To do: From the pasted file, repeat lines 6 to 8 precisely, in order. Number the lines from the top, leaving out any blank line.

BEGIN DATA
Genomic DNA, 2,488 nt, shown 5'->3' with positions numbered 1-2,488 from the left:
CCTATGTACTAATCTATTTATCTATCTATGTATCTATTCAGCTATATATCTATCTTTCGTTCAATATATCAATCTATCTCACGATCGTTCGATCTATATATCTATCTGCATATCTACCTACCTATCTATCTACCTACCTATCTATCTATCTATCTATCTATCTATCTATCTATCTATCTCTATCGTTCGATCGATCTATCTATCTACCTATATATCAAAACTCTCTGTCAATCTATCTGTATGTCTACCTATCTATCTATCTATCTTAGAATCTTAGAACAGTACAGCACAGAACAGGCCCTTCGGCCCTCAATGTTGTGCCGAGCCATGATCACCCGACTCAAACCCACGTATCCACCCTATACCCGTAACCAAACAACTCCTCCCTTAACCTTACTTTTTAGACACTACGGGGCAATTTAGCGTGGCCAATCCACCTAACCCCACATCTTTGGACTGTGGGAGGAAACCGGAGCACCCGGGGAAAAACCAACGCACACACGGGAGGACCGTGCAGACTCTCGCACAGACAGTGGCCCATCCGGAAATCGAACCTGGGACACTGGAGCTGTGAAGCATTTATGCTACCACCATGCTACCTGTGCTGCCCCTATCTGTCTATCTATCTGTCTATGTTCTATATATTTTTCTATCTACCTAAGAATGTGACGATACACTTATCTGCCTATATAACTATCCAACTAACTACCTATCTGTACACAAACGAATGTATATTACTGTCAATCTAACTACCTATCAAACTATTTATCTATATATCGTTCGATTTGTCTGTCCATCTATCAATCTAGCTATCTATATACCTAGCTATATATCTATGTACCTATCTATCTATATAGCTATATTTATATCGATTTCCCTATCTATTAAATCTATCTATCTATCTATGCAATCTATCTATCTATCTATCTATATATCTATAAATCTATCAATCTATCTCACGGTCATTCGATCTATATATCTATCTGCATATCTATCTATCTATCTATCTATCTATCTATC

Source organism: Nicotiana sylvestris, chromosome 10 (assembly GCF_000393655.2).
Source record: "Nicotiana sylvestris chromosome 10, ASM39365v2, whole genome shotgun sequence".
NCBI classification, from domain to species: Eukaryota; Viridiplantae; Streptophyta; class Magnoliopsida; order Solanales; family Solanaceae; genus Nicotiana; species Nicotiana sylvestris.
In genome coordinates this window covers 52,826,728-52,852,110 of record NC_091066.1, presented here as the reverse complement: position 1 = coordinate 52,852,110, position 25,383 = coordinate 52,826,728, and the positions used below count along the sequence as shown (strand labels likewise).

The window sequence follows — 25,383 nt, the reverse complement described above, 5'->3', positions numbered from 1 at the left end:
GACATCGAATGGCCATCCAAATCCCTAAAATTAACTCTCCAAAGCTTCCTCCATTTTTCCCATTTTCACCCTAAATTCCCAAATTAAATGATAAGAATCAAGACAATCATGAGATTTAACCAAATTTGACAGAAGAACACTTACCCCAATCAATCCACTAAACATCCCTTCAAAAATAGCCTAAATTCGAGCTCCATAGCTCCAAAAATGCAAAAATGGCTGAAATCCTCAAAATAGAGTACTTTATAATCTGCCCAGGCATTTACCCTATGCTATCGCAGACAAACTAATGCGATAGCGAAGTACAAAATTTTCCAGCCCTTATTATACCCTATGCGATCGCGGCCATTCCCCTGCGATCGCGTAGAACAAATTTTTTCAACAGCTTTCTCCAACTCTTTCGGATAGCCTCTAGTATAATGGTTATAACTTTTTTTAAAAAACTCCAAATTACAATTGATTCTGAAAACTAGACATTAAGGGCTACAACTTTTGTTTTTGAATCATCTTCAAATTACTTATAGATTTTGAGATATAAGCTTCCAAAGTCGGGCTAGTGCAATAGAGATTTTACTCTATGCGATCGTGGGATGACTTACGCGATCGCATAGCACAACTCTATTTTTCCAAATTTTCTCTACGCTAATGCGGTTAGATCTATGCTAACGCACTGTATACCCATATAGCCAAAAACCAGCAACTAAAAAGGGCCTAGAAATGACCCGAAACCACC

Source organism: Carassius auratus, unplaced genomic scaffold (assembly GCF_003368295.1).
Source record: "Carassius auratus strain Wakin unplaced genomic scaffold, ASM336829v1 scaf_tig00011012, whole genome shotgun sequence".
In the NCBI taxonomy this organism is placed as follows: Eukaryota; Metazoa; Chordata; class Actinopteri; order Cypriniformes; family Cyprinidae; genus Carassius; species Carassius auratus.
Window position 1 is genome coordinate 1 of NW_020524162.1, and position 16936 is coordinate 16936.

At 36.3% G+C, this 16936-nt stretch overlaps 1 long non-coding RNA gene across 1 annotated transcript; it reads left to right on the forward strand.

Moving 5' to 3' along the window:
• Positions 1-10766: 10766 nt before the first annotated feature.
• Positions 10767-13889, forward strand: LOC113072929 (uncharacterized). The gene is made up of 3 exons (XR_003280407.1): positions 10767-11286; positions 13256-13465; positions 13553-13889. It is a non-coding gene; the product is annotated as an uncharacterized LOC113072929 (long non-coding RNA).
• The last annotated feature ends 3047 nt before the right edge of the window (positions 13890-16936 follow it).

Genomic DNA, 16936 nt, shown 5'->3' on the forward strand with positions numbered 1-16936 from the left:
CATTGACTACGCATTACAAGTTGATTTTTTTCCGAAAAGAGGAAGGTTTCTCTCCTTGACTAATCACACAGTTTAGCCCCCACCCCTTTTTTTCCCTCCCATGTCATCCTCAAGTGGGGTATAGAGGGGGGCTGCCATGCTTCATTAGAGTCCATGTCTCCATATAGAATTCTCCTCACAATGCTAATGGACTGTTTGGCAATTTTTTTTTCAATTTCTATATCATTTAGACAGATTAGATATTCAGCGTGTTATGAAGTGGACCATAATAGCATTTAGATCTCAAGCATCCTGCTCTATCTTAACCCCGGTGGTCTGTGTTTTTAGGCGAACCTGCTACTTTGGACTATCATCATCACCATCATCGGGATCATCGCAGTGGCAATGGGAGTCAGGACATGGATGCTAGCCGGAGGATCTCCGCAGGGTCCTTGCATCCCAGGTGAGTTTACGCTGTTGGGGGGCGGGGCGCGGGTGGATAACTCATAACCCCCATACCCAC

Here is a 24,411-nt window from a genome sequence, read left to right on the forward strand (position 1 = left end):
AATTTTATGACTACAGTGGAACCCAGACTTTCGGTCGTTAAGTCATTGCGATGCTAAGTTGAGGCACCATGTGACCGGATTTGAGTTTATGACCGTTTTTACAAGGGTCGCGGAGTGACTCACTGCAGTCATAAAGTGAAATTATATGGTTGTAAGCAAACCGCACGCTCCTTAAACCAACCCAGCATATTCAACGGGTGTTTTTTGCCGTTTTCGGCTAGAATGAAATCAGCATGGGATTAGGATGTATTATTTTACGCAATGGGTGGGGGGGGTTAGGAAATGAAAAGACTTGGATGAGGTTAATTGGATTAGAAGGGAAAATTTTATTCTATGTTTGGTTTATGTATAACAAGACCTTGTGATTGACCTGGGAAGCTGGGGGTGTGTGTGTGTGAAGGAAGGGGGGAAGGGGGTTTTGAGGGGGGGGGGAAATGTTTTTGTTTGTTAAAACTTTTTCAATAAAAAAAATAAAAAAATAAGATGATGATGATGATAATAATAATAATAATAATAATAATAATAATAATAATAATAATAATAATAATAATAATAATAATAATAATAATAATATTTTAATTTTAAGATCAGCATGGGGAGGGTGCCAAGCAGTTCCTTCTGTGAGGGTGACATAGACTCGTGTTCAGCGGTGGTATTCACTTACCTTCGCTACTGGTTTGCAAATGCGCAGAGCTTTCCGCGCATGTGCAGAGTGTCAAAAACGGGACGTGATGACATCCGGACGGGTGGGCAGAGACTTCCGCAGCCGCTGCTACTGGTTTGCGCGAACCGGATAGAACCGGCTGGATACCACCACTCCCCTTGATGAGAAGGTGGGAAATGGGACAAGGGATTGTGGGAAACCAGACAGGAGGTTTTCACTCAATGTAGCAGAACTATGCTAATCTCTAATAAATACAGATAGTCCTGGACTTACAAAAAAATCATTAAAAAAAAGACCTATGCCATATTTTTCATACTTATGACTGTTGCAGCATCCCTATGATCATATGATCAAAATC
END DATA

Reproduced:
In genome coordinates this window covers 52,826,728-52,852,110 of record NC_091066.1, presented here as the reverse complement: position 1 = coordinate 52,852,110, position 25,383 = coordinate 52,826,728, and the positions used below count along the sequence as shown (strand labels likewise).

The window sequence follows — 25,383 nt, the reverse complement described above, 5'->3', positions numbered from 1 at the left end:
GACATCGAATGGCCATCCAAATCCCTAAAATTAACTCTCCAAAGCTTCCTCCATTTTTCCCATTTTCACCCTAAATTCCCAAATTAAATGATAAGAATCAAGACAATCATGAGATTTAACCAAATTTGACAGAAGAACACTTACCCCAATCAATCCACTAAACATCCCTTCAAAAATAGCCTAAATTCGAGCTCCATAGCTCCAAAAATGCAAAAATGGCTGAAATCCTCAAAATAGAGTACTTTATAATCTGCCCAGGCATTTACCCTATGCTATCGCAGACAAACTAATGCGATAGCGAAGTACAAAATTTTCCAGCCCTTATTATACCCTATGCGATCGCGGCCATTCCCCTGCGATCGCGTAGAACAAATTTTTTCAACAGCTTTCTCCAACTCTTTCGGATAGCCTCTAGTATAATGGTTATAACTTTTTTTAAAAAACTCCAAATTACAATTGATTCTGAAAACTAGACATTAAGGGCTACAACTTTTGTTTTTGAATCATCTTCAAATTACTTATAGATTTTGAGATATAAGCTTCCAAAGTCGGGCTAGTGCAATAGAGATTTTACTCTATGCGATCGTGGGATGACTTACGCGATCGCATAGCACAACTCTATTTTTCCAAATTTTCTCTACGCTAATGCGGTTAGATCTATGCTAACGCACTGTATACCCATATAGCCAAAAACCAGCAACTAAAAAGGGCCTAGAAATGACCCGAAACCACC